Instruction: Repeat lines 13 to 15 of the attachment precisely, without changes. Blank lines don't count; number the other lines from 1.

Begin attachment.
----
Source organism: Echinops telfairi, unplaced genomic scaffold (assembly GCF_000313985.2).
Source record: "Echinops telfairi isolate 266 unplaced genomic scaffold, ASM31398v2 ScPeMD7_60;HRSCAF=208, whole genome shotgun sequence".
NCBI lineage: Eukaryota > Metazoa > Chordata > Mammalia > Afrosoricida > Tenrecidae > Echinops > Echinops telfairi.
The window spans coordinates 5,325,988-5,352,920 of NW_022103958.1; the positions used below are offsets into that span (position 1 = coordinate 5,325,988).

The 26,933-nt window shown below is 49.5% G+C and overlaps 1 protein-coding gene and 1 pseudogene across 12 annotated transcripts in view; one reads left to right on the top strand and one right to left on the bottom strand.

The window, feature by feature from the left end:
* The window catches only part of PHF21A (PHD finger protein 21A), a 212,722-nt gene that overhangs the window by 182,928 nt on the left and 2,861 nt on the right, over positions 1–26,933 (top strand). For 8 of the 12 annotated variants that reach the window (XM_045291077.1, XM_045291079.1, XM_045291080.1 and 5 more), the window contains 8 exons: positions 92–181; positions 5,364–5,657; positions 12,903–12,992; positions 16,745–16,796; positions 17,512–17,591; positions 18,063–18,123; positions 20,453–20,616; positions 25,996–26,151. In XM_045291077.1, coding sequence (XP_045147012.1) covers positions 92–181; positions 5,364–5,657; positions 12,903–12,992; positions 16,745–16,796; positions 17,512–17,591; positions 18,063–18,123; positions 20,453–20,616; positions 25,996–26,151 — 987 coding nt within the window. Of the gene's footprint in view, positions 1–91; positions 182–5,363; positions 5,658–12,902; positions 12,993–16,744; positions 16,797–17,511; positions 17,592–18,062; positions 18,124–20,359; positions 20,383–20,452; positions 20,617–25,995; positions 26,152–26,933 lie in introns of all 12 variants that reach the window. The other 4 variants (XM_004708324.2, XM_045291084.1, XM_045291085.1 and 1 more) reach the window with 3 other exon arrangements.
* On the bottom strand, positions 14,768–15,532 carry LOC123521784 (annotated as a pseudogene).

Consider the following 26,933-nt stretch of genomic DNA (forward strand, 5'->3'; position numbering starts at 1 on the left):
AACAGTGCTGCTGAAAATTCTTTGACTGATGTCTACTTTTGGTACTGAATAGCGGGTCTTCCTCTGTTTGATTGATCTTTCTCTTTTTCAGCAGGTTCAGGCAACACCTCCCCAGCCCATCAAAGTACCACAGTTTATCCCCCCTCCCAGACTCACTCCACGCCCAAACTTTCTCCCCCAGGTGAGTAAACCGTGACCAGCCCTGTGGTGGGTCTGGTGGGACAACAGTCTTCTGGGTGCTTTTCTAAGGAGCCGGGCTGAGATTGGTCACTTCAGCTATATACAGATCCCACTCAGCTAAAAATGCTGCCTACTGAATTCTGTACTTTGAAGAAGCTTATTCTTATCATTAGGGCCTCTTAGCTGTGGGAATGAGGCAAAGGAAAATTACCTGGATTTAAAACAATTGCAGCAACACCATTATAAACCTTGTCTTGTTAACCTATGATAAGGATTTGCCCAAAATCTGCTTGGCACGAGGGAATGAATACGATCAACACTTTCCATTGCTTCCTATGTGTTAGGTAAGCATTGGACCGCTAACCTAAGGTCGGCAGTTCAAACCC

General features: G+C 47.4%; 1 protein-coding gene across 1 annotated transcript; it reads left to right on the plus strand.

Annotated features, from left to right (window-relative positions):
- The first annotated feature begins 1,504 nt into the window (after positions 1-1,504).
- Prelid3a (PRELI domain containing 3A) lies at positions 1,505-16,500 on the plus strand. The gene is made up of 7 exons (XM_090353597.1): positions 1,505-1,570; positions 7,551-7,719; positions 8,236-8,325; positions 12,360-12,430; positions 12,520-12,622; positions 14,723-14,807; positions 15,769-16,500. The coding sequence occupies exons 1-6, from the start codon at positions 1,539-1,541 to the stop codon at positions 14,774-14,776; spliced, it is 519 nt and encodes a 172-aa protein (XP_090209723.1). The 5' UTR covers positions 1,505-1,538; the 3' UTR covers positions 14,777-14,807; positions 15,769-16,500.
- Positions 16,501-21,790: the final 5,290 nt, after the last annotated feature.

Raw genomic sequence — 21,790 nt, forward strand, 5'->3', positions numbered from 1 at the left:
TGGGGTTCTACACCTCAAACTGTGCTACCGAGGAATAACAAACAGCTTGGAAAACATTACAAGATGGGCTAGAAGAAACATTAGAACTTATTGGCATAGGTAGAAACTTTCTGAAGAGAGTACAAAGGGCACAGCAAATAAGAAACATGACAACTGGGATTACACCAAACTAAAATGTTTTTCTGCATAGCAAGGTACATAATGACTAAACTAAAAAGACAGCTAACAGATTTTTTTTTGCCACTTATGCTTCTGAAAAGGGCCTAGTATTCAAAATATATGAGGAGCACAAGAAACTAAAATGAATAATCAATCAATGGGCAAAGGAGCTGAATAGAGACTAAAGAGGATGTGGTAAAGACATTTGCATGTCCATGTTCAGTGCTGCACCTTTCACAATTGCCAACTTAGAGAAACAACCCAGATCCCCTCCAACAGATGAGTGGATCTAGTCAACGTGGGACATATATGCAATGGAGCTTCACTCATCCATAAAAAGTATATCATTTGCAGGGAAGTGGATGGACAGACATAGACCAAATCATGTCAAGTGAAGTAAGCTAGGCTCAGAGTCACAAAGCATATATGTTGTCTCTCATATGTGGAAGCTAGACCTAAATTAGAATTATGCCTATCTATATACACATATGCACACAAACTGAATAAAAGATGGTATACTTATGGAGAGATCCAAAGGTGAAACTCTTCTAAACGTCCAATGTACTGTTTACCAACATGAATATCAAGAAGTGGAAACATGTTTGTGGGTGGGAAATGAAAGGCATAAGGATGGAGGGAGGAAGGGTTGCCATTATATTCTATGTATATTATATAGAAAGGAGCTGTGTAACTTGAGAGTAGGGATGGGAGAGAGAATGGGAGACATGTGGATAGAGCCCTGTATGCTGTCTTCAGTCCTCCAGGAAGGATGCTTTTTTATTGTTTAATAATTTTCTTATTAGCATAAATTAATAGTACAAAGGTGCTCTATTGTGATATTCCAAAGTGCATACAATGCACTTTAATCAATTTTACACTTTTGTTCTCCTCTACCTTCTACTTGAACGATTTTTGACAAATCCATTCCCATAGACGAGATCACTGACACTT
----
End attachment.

- The first annotated feature begins 1,504 nt into the window (after positions 1-1,504).
- Prelid3a (PRELI domain containing 3A) lies at positions 1,505-16,500 on the plus strand. The gene is made up of 7 exons (XM_090353597.1): positions 1,505-1,570; positions 7,551-7,719; positions 8,236-8,325; positions 12,360-12,430; positions 12,520-12,622; positions 14,723-14,807; positions 15,769-16,500. The coding sequence occupies exons 1-6, from the start codon at positions 1,539-1,541 to the stop codon at positions 14,774-14,776; spliced, it is 519 nt and encodes a 172-aa protein (XP_090209723.1). The 5' UTR covers positions 1,505-1,538; the 3' UTR covers positions 14,777-14,807; positions 15,769-16,500.
- Positions 16,501-21,790: the final 5,290 nt, after the last annotated feature.